Interpretation and working-through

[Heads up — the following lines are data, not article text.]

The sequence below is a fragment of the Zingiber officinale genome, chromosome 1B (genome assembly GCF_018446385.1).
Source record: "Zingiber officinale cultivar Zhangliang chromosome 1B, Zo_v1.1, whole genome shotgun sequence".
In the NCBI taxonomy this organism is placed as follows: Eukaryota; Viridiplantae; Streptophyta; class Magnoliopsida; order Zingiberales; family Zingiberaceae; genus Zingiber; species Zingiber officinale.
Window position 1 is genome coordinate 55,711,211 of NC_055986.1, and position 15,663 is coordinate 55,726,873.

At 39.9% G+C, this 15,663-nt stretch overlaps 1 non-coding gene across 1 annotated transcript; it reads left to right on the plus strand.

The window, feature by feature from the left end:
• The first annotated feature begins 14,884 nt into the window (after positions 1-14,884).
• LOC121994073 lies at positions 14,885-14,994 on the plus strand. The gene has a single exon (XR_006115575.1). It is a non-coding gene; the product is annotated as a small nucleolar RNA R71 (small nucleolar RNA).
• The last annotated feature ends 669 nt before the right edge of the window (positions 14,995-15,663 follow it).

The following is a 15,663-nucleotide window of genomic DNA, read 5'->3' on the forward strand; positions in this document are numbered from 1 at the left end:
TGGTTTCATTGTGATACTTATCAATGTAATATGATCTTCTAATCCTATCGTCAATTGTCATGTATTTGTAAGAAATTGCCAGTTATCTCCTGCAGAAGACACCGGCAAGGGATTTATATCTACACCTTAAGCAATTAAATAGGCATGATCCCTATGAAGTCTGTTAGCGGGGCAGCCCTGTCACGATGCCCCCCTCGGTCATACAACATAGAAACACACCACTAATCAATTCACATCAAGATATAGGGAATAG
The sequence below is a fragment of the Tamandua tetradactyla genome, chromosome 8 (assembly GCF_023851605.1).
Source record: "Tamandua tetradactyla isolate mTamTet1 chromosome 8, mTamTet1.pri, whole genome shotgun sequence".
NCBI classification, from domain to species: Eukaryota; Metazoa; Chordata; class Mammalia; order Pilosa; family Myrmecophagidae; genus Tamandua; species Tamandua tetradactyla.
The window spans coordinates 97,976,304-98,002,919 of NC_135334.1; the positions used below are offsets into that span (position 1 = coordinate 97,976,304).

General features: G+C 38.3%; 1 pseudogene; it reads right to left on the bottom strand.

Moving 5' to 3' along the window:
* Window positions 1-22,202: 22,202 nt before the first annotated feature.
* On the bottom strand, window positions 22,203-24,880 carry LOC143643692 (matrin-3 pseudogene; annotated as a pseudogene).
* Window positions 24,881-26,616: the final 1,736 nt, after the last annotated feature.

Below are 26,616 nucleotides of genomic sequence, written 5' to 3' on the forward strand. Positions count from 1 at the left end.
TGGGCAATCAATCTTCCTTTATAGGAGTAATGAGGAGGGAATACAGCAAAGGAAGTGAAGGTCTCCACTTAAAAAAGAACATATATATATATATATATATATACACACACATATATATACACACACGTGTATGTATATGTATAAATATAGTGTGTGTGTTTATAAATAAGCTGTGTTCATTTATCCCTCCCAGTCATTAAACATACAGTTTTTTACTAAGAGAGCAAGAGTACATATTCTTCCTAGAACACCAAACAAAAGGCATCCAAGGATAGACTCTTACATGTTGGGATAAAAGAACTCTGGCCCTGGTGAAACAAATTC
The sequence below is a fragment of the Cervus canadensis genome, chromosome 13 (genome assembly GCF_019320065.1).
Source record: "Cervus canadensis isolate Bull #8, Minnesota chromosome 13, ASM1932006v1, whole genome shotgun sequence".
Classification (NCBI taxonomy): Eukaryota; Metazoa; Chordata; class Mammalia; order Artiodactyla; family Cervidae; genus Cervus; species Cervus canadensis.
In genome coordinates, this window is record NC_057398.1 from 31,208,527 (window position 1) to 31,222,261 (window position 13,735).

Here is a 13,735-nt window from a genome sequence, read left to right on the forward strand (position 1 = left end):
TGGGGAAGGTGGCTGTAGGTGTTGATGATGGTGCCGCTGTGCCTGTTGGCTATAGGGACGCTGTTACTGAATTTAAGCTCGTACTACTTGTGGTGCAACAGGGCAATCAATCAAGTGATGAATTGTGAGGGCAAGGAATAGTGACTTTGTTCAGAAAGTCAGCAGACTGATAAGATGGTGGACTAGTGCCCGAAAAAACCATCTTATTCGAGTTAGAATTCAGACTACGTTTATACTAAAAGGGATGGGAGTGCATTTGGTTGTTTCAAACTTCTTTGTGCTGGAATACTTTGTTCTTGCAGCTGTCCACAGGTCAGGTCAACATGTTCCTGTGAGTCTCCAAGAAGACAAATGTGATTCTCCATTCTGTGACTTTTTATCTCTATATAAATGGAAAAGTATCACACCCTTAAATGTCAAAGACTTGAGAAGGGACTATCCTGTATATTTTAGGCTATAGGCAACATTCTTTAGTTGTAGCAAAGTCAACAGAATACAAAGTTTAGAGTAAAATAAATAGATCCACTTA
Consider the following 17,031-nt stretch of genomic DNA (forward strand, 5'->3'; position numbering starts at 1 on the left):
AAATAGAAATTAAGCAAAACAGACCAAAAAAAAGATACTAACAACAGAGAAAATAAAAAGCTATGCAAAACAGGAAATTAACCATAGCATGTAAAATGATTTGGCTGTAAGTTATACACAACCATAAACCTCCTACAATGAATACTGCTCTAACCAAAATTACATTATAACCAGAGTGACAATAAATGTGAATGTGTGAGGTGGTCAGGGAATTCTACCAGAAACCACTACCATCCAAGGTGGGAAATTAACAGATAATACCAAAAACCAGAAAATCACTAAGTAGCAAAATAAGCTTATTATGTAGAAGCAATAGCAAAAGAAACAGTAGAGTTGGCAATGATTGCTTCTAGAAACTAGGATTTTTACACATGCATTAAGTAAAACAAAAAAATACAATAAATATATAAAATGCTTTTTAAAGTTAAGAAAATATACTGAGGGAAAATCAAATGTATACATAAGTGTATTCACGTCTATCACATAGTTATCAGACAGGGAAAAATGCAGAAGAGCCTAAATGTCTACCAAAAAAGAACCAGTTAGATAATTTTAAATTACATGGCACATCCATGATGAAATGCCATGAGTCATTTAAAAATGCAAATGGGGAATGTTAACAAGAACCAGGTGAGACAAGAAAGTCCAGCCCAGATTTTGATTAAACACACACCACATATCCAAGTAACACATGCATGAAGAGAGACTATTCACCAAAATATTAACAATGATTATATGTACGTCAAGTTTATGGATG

As I have attempted to show, the topical point of view does not seem to offer much help towards a better understanding of our technical difficulties and, in particular, does not place in our hands criteria reliable enough to decide whether any one individual therapeutic step is correct in the given circumstances or not. This, however, could have been expected. We must not forget that the last revision of our theory of the mental instances and localities was undertaken by Freud in the early twenties, some forty years ago. Since then no essentially new idea about the mental apparatus has been put forward (though cf. the new ego psychologies by Fairbairn, Hartmann, and Winnicott). On the other hand, it is unquestionable that since that time our technical potential, our actual skill, and, together with them, our technical problems, have increased considerably. I surveyed these new developments in a paper I presented at the ZUrich Congress (1949), in which I tried to show that Freud's technique and his theoretical conceptions were interdependent.